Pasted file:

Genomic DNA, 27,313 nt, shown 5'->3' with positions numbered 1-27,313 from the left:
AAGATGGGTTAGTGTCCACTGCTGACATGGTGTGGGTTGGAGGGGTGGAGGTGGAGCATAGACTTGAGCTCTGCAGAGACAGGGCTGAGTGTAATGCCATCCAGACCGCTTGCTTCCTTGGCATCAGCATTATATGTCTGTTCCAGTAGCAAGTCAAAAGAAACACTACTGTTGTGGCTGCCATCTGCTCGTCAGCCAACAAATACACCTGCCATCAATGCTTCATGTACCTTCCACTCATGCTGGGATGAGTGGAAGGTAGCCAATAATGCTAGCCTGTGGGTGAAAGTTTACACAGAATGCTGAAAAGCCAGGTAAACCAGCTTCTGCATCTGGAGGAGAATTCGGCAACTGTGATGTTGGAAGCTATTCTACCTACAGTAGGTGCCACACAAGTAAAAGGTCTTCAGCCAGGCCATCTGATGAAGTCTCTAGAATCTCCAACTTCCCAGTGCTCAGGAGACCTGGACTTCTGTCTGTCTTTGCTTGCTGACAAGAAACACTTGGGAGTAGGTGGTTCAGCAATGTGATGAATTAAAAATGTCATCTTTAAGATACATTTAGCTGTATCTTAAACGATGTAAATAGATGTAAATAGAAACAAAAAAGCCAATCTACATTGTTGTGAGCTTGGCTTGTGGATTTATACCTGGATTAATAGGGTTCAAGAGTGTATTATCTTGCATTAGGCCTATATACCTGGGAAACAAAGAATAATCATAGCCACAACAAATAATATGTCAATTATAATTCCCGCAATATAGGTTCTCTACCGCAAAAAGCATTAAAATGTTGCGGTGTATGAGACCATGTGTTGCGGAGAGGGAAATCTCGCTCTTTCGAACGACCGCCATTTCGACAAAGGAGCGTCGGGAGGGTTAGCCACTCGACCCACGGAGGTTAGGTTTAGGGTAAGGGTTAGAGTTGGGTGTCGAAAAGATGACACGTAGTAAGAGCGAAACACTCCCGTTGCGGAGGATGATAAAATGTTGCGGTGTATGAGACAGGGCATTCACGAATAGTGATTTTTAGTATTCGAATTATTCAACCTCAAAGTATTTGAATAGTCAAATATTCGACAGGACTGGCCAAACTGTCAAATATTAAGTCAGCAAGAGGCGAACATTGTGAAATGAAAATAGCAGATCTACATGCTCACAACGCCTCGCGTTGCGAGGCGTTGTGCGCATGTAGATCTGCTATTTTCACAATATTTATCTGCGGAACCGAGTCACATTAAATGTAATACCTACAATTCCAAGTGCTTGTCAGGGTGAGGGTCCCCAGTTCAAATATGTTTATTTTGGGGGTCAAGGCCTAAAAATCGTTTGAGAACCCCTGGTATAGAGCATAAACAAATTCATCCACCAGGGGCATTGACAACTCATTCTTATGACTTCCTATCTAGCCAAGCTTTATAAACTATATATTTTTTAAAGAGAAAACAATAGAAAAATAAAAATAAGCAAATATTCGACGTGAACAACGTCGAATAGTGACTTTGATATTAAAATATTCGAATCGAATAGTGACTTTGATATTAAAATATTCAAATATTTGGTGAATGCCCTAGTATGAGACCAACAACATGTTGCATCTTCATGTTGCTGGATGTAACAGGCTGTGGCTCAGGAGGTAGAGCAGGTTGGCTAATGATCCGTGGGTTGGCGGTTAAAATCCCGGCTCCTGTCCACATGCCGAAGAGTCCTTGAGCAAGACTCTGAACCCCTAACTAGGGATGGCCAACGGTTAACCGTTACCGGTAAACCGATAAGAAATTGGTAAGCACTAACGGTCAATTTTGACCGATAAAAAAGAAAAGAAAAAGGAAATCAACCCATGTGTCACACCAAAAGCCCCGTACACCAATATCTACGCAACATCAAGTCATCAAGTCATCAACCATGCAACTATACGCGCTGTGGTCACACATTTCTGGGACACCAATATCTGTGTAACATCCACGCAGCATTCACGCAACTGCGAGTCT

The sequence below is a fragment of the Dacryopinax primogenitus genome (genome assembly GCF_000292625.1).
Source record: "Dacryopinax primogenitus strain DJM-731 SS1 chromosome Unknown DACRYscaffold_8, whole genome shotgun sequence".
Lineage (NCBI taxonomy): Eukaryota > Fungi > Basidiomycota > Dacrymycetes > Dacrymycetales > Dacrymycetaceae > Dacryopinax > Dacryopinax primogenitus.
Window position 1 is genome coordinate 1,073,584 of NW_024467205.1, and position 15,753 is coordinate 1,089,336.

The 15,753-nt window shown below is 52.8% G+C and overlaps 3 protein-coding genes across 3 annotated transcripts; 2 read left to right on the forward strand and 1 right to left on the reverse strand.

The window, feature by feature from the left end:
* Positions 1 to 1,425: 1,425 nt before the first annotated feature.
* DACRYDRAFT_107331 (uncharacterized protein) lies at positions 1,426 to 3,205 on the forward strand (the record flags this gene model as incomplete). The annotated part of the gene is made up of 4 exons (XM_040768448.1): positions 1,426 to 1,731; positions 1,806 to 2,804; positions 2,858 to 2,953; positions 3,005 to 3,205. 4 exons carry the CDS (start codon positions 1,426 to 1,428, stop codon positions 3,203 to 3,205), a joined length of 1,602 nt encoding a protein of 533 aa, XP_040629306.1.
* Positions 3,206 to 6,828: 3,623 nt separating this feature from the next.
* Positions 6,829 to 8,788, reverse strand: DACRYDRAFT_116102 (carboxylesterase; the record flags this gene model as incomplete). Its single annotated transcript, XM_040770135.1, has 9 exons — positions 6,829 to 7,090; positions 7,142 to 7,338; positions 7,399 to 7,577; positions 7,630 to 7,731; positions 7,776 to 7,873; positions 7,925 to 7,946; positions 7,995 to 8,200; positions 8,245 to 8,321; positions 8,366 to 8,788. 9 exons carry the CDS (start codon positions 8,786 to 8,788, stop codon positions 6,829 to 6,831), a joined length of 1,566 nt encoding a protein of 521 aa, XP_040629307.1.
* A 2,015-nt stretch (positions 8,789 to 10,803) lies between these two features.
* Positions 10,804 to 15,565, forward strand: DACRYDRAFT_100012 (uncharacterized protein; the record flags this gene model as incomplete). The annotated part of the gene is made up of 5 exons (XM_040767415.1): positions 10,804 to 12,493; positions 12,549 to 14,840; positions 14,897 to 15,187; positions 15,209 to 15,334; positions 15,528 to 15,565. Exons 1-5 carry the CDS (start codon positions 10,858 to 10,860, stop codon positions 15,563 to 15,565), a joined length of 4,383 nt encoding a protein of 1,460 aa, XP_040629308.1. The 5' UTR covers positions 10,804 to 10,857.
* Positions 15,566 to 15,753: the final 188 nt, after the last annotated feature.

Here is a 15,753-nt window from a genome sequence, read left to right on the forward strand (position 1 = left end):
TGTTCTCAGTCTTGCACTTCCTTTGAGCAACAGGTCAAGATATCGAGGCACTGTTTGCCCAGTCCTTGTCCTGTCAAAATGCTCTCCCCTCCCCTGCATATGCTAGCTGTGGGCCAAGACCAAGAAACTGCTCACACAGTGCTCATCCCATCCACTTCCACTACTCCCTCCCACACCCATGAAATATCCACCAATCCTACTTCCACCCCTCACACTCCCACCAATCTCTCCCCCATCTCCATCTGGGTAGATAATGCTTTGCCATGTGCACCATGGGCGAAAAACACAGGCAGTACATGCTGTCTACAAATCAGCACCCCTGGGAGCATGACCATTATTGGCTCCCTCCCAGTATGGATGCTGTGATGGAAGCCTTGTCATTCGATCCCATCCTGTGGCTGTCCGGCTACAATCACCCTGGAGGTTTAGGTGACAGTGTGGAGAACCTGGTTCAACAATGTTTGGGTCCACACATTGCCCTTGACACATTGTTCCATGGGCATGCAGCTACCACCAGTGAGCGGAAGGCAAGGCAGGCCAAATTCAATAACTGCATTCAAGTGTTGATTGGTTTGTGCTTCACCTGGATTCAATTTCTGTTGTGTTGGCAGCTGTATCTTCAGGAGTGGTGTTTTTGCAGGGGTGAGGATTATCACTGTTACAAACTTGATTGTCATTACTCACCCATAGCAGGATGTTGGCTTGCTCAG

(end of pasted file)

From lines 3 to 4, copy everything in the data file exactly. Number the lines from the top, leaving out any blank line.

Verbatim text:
The sequence below is a fragment of the Dacryopinax primogenitus genome (genome assembly GCF_000292625.1).
Source record: "Dacryopinax primogenitus strain DJM-731 SS1 chromosome Unknown DACRYscaffold_8, whole genome shotgun sequence".